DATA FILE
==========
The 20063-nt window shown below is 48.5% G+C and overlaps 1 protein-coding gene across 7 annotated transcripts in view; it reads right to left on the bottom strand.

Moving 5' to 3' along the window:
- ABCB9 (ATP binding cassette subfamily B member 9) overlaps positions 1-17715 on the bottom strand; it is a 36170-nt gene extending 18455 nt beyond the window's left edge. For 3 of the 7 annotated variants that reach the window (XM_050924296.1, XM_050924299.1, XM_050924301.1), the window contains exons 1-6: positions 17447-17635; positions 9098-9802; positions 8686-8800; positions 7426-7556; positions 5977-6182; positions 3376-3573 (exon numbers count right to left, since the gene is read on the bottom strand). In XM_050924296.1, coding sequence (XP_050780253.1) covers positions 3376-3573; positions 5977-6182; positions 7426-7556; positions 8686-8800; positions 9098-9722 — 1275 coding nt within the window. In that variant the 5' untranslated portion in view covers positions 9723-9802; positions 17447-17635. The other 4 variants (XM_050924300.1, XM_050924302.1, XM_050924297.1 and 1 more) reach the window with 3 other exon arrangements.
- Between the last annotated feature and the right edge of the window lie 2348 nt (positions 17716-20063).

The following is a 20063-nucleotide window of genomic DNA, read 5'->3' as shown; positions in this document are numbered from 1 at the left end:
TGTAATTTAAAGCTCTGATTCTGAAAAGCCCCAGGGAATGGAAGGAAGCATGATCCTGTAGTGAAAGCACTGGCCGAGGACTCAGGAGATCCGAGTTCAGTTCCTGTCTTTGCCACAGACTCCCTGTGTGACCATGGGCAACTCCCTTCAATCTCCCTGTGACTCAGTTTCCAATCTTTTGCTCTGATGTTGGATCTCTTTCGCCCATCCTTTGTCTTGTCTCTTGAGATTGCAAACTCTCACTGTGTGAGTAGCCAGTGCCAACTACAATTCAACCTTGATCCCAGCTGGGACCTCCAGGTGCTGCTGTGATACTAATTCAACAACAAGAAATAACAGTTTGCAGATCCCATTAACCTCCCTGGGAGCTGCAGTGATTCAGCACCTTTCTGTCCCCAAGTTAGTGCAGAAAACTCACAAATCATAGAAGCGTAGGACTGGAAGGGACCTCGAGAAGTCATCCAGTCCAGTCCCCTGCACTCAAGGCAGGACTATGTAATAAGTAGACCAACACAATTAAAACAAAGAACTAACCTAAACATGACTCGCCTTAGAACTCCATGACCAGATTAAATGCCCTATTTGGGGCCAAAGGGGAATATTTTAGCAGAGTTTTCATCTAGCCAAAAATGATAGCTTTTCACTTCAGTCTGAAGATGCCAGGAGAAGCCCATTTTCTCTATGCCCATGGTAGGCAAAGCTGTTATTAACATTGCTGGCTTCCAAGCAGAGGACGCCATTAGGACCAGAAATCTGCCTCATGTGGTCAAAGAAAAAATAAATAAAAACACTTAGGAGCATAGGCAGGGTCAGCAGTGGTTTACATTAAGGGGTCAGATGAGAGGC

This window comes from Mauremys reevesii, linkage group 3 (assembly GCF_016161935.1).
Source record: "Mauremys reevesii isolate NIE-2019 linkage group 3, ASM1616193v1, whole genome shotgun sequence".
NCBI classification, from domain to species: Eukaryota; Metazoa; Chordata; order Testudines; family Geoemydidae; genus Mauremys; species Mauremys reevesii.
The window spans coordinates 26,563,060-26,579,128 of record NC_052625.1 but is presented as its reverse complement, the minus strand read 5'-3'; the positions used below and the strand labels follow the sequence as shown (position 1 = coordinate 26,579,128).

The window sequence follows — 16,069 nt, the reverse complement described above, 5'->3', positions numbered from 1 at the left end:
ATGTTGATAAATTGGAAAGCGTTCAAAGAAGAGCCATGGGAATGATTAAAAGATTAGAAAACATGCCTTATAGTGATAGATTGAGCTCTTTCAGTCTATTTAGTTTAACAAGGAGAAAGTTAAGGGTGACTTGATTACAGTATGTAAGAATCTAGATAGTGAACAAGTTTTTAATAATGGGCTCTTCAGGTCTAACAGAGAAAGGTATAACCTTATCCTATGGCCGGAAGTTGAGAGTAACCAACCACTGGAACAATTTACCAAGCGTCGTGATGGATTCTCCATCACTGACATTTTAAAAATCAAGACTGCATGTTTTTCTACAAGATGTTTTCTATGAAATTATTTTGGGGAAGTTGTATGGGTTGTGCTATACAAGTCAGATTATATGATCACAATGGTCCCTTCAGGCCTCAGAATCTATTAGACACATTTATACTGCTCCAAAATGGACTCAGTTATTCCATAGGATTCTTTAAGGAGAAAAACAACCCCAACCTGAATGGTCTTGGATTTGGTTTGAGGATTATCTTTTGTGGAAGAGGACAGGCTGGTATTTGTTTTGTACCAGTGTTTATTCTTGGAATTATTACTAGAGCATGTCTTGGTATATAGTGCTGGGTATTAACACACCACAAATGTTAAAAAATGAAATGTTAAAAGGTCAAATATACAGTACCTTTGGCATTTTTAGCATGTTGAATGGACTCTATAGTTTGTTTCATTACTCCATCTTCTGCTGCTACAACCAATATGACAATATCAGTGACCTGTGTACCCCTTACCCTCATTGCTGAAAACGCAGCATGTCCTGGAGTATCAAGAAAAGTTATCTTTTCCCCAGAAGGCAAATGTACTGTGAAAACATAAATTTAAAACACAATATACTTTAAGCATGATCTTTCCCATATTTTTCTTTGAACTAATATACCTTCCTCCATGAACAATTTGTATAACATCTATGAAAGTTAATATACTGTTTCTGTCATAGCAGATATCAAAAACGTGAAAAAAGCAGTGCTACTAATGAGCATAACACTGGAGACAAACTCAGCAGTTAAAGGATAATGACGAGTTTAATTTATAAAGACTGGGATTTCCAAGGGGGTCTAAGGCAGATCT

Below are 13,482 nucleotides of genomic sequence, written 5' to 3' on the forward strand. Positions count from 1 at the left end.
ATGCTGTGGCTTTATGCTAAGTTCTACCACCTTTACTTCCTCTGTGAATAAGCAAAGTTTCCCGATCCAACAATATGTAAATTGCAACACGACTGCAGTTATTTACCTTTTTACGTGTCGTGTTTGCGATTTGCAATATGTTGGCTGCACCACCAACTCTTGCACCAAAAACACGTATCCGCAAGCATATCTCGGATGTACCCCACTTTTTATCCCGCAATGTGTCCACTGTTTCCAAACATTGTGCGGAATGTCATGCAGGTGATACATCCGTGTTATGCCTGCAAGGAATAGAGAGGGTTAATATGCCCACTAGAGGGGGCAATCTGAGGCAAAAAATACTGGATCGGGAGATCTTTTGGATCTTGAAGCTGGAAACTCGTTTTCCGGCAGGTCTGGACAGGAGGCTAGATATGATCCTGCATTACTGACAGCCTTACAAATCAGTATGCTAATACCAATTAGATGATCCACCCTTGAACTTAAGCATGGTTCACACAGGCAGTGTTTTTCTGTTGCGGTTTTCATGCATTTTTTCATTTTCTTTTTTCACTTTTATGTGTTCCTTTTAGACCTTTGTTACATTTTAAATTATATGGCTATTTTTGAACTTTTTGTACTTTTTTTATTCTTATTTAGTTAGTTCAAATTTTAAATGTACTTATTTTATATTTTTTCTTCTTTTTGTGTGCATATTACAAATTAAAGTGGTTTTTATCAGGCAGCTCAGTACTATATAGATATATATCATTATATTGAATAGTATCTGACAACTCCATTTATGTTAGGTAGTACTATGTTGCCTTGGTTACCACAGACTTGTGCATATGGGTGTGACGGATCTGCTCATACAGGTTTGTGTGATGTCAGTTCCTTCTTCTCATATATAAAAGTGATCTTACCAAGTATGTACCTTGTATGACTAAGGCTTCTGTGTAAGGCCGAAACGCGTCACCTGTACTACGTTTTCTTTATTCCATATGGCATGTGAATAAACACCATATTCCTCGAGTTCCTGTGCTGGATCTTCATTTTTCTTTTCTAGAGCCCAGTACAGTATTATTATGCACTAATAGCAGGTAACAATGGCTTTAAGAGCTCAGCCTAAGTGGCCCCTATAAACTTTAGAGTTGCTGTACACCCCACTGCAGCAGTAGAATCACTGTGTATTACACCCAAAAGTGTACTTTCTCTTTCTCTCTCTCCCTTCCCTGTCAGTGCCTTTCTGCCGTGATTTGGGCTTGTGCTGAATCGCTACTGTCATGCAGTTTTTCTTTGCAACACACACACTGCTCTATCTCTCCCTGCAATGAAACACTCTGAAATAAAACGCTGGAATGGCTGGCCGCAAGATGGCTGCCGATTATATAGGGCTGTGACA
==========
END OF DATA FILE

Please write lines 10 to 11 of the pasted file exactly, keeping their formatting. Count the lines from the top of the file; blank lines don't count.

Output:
The window spans coordinates 26,563,060-26,579,128 of record NC_052625.1 but is presented as its reverse complement, the minus strand read 5'-3'; the positions used below and the strand labels follow the sequence as shown (position 1 = coordinate 26,579,128).

The window sequence follows — 16,069 nt, the reverse complement described above, 5'->3', positions numbered from 1 at the left end: